The best bodies of water for walleyes, bass and crappies
The midpoint of the fishing season here in northeastern Ohio and western Pennsylvania is a good time to reflect back on our area water's performance so far in 2005.
Some lakes were hot and others were not. Some yielded bumper crops of one species, but were stingy with others.
A look back over the past several months offers a few clues about where anglers might focus their efforts for the balance of the year on the species they prefer to catch.
Where to find walleyes
Walleyes are this area's favorite fish. They are fairly predictable in terms of their favorite haunts and the tactics to which they will respond. Plus, they are great on the table.
Mosquito Creek Reservoir has been the best walleye water of the local lakes. The traditional honey holes at Mosquito produced early and anglers have been able to stay in touch with the walleyes on the edges of the weed beds that grow on the lake's massive flats.
Pymatuning Reservoir also has been a steady walleye producer. The stump flats were the places to go earlier this year, and now the fish are relating to the deeper points and weed lines.
A number of tactics have been productive at both Mosquito and Pymatuning. Jigs tipped with bait and crawler harnesses are popular with those who like to drift, while trolling anglers have scored with Shad Raps, Hot-N-Tots and other shad-imitating plugs.
While both lakes produce a lot of walleyes, anglers have had to sort through a lot of short fish to catch the 15- to 18-inchers that are preferred for eating.
Berlin gets my vote for third on the local walleye list. Nice fish were caught early in the season in and near the flooded willows on a variety of jig setups. The action continues this month in deeper water between the railroad trestle and the dam. Anglers are working the flats and points north and south of U.S. 224.
Lake Milton also has yielded a surprising number of good walleyes. The best action has been on jigs and trolled plugs worked in the main lake section from the Interstate 76 bridge to the dam.
Mosquito earns another top ranking for largemouth bass. The spring fishing was very productive for keeper-size bass as anglers flipped and pitched jigs and tubes into the flooded cover all around the perimeter of the reservoir. Fish topping three pounds were difficult to locate, but the numbers more than made up for the size of the bass anglers were catching.
Shenango Reservoir north of Sharon was another good solid producer. The bass tend to grow a bit larger on Shenango, which has a closed season from April through mid-June and a 15-inch size limit. Shoreline cover was the best place to contact bass early in the season.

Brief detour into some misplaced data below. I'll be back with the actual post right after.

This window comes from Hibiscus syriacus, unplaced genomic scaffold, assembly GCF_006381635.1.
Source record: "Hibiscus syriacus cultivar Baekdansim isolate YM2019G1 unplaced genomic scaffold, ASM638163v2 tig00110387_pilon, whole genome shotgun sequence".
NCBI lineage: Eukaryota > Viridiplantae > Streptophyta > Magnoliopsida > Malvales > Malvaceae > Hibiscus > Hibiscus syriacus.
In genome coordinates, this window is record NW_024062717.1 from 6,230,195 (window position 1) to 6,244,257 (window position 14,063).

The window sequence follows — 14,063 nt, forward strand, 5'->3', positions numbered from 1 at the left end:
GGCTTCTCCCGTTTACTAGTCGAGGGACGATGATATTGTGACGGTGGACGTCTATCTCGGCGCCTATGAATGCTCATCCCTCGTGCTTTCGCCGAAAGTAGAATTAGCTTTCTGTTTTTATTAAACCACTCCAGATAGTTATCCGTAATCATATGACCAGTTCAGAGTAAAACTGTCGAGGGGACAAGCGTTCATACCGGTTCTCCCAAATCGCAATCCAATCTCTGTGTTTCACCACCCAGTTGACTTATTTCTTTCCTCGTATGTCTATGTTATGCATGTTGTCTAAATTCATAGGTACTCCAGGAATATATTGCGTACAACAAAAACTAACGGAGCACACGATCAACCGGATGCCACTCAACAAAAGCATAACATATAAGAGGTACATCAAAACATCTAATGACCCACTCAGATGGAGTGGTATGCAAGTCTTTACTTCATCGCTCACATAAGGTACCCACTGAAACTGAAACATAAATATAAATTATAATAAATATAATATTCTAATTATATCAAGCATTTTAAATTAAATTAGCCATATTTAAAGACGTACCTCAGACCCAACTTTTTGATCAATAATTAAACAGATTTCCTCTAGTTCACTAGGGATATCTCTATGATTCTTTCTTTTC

The bass action has moved offshore at most local waters, including Mosquito and Shenango. Mosquito's best largemouth fishing right now is in the weeds, while Shenango's lunkers are hanging on the points and humps, where anglers can catch them on deep-running crankbaits and Carolina-rigged soft plastics.
Milton has been up and down this year for bass. Anglers have caught lots of bass -- largemouths and smallies -- but finding fish exceeding the 15-inch size limit is tough. Docks and main-lake structure are popular bass spots, along with the shoreline wood and vegetation up in the river section of Milton.
Berlin's bass fishing was disappointing this spring, but it warmed up a bit as the fish cleared the spawning period. Best bets for the balance of the summer include crankbaits around the rip-rap at the various bridges and tubes and jigs pitched to stumps and logs near the places where the flooded river channel swings toward shore.
Mosquito's crappie fishing again scored an A+. The Trumbull County reservoir is a rich system, with an abundant population of shad and other baitfish that form the food chain's foundation. Crappies flock to the shoreline cover early and stay there as long as baitfish stay in the vicinity.
Pymatuning's crappie fishing also has been excellent in 2005, while West Branch, Berlin, Shenango and Milton all have been good. Anglers worked the spots that traditionally produce and plucked nice stringers.
Lake Erie continues to be in a class of its own. The big lake again this year is great for walleyes, smallmouth bass and yellow perch. It's almost unfair to compare Erie to the other lakes within an hour of Youngstown.
We are blessed to have such a diversity of waters on which we can chase our favorite species. Anglers are proving that those who approach their fishing with a well-built game plan can capitalize on the abundance the lakes sustain.